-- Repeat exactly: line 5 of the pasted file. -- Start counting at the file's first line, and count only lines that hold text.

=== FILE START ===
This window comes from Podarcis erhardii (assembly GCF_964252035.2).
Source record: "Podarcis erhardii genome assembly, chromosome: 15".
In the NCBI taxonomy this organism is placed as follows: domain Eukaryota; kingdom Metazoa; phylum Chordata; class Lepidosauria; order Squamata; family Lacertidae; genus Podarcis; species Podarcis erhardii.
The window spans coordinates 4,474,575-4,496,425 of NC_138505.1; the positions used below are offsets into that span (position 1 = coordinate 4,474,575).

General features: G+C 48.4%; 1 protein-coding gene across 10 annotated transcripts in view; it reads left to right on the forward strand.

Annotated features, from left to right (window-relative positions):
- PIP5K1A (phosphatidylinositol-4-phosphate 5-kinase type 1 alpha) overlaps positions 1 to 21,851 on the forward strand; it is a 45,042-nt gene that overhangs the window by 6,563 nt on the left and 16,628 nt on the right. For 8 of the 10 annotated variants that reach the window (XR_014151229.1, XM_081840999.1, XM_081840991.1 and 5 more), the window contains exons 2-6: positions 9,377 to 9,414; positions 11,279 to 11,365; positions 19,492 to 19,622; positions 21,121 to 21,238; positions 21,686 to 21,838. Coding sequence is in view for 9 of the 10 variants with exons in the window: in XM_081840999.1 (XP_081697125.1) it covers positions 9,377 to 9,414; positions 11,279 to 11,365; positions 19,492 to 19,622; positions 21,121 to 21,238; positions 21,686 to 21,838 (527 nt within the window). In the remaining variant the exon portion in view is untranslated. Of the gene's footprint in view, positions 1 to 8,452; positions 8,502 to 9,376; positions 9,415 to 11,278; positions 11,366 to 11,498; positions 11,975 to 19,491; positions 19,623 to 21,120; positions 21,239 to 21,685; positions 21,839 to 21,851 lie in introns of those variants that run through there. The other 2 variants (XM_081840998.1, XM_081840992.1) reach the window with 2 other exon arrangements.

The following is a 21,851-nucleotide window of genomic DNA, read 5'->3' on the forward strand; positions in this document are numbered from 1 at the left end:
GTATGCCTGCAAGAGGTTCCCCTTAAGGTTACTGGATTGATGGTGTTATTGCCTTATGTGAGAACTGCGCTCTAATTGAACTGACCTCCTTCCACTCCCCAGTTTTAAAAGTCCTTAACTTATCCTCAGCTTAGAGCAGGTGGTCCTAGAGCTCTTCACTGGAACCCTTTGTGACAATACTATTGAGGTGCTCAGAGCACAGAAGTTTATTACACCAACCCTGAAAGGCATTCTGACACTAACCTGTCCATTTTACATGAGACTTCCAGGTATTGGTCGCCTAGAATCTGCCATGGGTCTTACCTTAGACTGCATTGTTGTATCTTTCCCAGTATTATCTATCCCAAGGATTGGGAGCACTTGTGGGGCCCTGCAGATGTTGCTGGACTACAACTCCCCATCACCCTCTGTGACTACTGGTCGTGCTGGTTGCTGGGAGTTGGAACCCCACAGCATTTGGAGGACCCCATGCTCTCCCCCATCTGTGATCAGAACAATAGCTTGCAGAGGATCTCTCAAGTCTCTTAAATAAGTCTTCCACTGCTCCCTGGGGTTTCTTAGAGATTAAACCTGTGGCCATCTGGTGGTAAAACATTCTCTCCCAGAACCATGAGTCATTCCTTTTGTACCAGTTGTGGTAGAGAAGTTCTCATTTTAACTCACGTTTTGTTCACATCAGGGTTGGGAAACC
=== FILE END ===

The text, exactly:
General features: G+C 48.4%; 1 protein-coding gene across 10 annotated transcripts in view; it reads left to right on the forward strand.